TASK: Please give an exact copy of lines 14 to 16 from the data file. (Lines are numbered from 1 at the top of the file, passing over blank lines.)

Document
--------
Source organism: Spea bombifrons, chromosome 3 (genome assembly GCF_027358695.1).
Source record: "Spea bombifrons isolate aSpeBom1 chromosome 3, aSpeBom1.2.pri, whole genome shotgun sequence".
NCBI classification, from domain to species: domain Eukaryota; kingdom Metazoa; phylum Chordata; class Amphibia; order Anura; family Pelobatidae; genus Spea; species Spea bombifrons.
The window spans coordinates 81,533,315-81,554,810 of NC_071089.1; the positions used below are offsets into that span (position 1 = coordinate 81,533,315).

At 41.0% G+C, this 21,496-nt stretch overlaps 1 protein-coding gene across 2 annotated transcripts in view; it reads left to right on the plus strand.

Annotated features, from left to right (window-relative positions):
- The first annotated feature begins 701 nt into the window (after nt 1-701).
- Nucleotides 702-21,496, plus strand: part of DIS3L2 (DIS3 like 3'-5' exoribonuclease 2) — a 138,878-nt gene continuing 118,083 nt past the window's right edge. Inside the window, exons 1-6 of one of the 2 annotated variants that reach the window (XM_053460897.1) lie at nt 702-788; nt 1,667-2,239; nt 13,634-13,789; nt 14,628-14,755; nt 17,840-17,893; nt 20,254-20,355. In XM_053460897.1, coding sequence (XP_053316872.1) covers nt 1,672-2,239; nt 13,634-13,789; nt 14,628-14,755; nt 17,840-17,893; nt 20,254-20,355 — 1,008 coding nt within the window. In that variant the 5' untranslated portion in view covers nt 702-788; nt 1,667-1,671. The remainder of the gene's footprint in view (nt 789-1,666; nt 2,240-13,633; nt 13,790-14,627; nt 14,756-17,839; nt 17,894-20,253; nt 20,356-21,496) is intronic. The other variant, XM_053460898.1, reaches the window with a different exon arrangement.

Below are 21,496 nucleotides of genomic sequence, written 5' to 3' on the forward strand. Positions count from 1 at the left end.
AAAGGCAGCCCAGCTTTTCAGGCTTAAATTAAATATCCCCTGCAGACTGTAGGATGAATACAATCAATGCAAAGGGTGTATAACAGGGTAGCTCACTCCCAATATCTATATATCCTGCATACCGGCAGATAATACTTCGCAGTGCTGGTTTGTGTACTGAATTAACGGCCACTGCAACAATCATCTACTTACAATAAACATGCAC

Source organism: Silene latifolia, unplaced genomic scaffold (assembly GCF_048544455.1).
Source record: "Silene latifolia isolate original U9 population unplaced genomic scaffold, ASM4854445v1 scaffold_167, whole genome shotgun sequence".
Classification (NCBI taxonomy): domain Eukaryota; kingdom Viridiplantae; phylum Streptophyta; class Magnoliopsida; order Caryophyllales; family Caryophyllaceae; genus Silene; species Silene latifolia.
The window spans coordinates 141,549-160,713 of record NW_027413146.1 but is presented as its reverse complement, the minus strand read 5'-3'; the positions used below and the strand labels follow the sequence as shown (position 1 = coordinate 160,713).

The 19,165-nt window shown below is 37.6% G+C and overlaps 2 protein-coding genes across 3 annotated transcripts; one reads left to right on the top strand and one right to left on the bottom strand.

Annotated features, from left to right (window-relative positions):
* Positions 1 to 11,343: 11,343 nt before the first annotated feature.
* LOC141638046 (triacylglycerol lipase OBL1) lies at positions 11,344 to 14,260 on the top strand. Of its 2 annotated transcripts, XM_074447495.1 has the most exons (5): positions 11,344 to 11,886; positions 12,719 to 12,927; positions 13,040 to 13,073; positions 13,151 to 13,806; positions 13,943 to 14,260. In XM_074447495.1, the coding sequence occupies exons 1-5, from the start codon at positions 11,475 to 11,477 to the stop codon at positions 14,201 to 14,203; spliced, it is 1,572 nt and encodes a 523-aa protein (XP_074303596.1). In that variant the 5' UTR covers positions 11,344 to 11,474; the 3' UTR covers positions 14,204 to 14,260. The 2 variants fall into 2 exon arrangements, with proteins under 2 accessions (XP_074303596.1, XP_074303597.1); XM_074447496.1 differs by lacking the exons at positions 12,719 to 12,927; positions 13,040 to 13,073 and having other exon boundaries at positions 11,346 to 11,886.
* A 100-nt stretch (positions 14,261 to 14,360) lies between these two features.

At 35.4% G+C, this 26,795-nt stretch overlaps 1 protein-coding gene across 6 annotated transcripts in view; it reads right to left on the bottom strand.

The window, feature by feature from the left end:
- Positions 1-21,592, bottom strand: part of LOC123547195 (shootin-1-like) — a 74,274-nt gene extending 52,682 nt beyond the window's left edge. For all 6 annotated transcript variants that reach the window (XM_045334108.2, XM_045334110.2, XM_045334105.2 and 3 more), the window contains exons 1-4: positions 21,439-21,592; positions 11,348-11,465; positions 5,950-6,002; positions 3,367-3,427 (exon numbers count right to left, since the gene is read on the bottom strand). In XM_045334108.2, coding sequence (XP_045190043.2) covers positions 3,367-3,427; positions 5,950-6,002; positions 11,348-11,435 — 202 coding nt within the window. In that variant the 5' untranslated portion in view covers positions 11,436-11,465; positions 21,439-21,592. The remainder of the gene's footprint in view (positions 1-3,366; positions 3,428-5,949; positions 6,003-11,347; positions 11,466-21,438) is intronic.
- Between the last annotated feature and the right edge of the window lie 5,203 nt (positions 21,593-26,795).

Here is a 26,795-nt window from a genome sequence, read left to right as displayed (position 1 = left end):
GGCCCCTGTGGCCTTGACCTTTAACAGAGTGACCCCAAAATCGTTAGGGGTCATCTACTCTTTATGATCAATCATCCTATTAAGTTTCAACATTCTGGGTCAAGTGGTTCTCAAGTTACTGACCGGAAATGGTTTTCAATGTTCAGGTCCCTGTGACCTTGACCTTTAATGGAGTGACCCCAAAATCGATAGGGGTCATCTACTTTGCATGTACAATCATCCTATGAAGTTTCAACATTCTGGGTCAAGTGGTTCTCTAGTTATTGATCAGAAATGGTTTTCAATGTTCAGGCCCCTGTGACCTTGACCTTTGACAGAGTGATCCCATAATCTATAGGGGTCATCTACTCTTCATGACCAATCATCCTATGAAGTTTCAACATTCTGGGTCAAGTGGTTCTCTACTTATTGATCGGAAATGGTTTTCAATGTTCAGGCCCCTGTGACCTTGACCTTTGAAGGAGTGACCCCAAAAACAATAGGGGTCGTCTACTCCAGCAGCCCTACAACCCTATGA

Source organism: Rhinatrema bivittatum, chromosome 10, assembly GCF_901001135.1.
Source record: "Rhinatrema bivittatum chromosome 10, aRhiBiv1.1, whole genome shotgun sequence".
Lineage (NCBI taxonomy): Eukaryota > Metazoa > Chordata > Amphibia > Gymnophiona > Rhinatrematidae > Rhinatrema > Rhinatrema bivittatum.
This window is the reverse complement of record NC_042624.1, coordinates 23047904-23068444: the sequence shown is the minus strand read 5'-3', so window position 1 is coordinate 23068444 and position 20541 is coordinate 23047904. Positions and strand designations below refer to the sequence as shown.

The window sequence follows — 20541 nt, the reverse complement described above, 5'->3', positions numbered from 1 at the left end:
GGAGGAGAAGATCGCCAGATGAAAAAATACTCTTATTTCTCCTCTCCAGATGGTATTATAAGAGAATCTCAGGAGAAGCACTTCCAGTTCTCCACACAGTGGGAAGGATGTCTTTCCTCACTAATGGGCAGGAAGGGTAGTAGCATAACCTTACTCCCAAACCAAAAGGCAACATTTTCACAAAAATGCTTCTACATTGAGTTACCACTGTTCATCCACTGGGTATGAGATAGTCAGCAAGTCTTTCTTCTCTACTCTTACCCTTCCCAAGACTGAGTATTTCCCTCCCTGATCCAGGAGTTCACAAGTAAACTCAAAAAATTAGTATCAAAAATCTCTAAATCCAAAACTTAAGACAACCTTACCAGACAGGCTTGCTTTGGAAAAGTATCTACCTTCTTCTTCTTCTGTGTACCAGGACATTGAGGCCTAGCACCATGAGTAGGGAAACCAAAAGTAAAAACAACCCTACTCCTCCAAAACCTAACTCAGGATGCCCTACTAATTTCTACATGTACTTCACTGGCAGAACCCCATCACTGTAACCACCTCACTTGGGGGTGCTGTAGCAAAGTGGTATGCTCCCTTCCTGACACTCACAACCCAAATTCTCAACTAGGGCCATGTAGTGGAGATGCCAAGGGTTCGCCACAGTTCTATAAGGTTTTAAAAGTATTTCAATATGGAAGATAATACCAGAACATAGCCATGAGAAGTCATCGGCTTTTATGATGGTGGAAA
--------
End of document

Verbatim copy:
The window spans coordinates 141,549-160,713 of record NW_027413146.1 but is presented as its reverse complement, the minus strand read 5'-3'; the positions used below and the strand labels follow the sequence as shown (position 1 = coordinate 160,713).

The 19,165-nt window shown below is 37.6% G+C and overlaps 2 protein-coding genes across 3 annotated transcripts; one reads left to right on the top strand and one right to left on the bottom strand.

Annotated features, from left to right (window-relative positions):